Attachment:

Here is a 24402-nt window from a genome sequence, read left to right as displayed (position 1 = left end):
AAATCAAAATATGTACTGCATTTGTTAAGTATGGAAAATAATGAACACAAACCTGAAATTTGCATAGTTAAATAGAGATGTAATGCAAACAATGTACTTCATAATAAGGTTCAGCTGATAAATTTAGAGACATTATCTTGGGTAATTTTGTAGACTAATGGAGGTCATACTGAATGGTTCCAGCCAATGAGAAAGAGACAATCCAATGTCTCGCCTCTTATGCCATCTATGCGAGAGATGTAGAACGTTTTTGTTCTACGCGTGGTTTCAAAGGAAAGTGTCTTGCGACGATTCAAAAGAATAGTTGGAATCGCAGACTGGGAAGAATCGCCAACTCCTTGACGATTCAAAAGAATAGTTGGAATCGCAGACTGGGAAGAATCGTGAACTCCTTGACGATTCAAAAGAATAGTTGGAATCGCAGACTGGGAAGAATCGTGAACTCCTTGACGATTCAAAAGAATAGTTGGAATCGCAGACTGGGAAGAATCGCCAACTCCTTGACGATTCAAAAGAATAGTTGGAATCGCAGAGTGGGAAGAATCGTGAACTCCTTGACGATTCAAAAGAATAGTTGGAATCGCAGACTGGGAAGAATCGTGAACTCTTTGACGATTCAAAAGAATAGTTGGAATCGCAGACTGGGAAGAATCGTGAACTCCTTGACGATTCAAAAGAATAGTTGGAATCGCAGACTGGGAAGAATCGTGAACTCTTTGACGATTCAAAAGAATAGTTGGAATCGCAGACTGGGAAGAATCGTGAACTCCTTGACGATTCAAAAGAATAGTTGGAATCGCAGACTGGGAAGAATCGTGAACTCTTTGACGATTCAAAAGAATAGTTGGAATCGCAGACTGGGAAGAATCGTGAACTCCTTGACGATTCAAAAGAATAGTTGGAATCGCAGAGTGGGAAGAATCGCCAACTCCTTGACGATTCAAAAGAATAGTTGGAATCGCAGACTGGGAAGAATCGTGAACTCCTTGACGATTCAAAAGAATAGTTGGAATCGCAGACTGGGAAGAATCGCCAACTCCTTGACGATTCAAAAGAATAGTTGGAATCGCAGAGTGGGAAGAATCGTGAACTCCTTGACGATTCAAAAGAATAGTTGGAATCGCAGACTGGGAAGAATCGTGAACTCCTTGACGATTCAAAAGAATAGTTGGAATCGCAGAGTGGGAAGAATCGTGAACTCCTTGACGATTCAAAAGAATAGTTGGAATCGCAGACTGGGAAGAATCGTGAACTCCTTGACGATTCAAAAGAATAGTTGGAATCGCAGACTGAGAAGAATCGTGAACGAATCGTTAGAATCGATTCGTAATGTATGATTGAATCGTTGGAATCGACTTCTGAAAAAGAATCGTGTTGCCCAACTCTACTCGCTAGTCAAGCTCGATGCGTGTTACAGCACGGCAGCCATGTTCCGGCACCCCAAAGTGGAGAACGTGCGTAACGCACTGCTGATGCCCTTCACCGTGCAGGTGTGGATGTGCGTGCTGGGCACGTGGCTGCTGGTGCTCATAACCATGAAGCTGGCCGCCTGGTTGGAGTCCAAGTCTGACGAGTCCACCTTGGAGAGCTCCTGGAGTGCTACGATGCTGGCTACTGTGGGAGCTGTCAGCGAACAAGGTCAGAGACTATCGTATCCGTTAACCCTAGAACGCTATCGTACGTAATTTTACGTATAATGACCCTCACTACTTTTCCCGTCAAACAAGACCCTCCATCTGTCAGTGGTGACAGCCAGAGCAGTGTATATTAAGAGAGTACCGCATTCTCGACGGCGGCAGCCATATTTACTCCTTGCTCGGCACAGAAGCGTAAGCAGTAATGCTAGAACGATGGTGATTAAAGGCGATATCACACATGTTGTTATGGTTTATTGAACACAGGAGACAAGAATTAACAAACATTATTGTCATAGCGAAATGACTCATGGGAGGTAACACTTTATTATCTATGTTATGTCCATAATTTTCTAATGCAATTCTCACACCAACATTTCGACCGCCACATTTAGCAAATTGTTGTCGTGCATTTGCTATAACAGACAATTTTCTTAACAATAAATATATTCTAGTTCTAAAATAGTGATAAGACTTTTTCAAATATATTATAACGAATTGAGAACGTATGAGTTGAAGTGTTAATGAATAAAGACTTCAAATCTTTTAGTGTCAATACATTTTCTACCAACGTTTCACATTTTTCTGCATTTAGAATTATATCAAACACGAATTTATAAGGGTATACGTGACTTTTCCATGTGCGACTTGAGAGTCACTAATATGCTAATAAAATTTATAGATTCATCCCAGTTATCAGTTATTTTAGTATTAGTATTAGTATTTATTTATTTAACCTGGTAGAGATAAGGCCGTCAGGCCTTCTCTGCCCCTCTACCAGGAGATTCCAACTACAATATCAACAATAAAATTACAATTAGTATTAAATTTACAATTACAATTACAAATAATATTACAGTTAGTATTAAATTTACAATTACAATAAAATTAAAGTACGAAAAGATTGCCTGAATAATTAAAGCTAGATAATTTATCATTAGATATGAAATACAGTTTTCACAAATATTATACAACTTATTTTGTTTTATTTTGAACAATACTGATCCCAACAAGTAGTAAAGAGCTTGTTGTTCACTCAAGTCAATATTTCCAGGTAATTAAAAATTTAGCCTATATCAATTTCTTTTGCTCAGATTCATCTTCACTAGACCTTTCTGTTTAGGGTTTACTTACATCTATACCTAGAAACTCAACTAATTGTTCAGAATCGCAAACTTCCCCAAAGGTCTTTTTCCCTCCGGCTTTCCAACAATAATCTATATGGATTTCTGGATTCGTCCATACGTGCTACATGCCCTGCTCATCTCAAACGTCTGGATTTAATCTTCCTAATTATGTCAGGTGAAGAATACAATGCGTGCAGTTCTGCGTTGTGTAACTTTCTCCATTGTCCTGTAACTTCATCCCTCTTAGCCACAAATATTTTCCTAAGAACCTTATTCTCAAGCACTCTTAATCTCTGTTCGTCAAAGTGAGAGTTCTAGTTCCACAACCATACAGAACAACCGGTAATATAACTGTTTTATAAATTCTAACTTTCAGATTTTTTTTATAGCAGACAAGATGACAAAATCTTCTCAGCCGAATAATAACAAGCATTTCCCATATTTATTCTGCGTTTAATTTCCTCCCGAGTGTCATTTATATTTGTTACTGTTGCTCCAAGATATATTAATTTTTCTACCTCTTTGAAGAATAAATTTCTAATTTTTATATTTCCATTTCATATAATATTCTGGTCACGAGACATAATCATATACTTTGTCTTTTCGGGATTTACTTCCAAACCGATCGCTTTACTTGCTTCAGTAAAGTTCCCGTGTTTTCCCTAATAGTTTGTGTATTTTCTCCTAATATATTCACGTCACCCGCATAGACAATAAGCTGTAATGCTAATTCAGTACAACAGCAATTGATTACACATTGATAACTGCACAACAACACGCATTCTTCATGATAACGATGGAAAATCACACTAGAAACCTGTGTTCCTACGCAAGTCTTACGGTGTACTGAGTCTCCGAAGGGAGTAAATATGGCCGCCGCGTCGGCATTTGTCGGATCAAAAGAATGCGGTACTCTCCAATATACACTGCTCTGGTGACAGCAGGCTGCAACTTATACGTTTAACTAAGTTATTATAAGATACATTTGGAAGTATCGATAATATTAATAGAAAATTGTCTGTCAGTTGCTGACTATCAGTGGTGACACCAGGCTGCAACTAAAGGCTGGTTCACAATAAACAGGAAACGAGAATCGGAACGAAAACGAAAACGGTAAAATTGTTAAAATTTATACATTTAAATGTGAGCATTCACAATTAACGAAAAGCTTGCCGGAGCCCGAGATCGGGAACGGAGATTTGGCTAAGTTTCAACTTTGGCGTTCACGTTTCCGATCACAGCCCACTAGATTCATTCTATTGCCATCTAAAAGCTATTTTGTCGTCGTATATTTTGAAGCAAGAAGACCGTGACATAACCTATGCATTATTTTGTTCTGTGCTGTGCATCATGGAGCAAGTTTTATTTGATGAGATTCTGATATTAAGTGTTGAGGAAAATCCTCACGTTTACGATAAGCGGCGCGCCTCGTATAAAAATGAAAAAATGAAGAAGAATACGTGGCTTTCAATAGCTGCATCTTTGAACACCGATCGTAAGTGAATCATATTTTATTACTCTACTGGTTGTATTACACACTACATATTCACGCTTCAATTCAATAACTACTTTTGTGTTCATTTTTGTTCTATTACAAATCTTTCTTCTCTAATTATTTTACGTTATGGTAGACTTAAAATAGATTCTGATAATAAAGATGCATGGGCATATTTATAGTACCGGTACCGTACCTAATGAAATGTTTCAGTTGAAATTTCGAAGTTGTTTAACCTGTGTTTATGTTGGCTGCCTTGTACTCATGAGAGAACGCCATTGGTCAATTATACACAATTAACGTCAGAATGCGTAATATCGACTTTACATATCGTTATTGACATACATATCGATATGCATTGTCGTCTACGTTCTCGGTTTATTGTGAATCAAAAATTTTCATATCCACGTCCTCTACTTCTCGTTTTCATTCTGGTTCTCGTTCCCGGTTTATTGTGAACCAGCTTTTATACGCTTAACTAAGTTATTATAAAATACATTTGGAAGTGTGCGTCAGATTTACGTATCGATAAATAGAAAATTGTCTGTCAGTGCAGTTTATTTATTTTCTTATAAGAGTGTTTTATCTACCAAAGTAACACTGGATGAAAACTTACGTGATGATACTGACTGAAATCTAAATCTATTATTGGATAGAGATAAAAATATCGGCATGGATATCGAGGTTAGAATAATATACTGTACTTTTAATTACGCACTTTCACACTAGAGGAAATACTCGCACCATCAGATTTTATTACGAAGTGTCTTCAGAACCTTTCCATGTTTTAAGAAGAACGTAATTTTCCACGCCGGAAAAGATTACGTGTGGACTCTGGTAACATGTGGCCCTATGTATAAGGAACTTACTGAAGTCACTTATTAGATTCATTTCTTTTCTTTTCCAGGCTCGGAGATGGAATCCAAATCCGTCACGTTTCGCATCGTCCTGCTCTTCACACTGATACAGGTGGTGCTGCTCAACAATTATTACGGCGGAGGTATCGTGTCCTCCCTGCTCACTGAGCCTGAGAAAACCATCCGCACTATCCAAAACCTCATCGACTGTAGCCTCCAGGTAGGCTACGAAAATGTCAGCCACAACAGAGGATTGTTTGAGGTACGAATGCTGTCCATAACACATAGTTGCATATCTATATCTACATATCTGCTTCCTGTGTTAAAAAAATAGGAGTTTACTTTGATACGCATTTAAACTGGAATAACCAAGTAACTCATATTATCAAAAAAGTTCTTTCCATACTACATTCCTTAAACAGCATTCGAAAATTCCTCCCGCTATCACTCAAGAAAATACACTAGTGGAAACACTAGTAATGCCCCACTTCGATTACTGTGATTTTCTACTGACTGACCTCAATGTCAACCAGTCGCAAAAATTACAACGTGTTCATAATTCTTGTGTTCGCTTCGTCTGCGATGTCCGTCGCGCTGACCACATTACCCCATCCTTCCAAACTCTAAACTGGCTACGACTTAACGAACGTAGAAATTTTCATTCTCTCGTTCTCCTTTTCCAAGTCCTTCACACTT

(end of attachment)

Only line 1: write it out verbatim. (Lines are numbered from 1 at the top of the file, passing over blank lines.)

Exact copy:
Here is a 24402-nt window from a genome sequence, read left to right as displayed (position 1 = left end):